Remember the children’s story of “Goldilocks & the 3 Bears”? The heroine Goldilocks has a point about things being too hot or too cold, etc., especially planets. (Well, she’s a heroine in my version; some people think she’s bad since she entered a house without an invitation, but at least she didn’t steal any money!)  Goldilocks is one of my favorite fairy tale characters because she is very good at testing things.

According to Goldilocks, for planets to support life, they must be just the right distance from their corresponding star(s). If a planet is too close to its star, it’ll be too hot; if it’s too far, it’ll be too cold. The hotter the star, the further its Goldilocks zone is. However, other things are needed for planets to support life: water, energy(from sunlight, chemicals, or heat of the planet itself), and nutrients. A hot planet would evaporate the water to steam, and a cold planet would freeze it to ice. In other words, water must be in its liquid form so that a planet can have life. Scientist believe that pockets of liquid water could exist under the surfaces of other planets, like Mars, making it conceivable that life could still survive even near sources of volcanic heat. And finally, the planet must not have poisonous gases in its atmosphere or strong vertical winds, like the jovian planets of our solar system.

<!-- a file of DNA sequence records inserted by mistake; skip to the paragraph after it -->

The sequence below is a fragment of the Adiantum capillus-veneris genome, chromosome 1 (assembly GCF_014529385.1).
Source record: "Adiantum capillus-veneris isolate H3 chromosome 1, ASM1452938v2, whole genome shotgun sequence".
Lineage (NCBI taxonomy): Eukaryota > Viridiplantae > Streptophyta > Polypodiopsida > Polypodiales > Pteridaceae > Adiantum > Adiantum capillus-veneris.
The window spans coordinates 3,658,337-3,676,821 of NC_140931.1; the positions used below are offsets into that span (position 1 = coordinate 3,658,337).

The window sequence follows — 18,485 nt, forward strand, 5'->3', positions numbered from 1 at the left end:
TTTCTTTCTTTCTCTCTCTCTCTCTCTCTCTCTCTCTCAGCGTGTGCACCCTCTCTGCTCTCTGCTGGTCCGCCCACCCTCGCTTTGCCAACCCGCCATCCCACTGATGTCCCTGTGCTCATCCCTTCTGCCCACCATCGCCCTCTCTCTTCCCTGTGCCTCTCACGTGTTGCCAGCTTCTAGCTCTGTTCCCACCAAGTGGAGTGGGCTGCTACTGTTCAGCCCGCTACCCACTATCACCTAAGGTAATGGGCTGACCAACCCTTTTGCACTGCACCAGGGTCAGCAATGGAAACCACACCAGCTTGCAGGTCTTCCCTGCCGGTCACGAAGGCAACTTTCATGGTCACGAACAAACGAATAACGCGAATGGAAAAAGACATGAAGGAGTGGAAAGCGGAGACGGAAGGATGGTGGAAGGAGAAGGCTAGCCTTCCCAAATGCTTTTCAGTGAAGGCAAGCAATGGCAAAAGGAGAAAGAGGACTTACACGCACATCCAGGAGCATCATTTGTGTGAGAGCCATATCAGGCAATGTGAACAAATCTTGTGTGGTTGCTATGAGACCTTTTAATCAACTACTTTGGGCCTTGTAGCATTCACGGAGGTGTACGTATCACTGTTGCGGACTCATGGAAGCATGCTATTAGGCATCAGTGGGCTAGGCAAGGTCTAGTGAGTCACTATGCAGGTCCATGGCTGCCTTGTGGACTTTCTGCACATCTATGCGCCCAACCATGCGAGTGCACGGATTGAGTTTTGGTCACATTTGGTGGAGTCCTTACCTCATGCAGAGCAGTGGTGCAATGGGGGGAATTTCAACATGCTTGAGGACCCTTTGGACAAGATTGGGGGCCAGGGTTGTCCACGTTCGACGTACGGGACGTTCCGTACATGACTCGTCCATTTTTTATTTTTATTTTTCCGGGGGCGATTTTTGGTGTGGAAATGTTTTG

Because of her point, the habitable zones of solar systems are named after Goldilocks. Even a planet is named after her! There’s also a bakery food chain in the west coast of the U.S. named after Goldilocks. So maybe she isn’t so unpopular after all. You should be nice to her, because she’s practically helping scientists determine if a planet is “just right” for supporting life.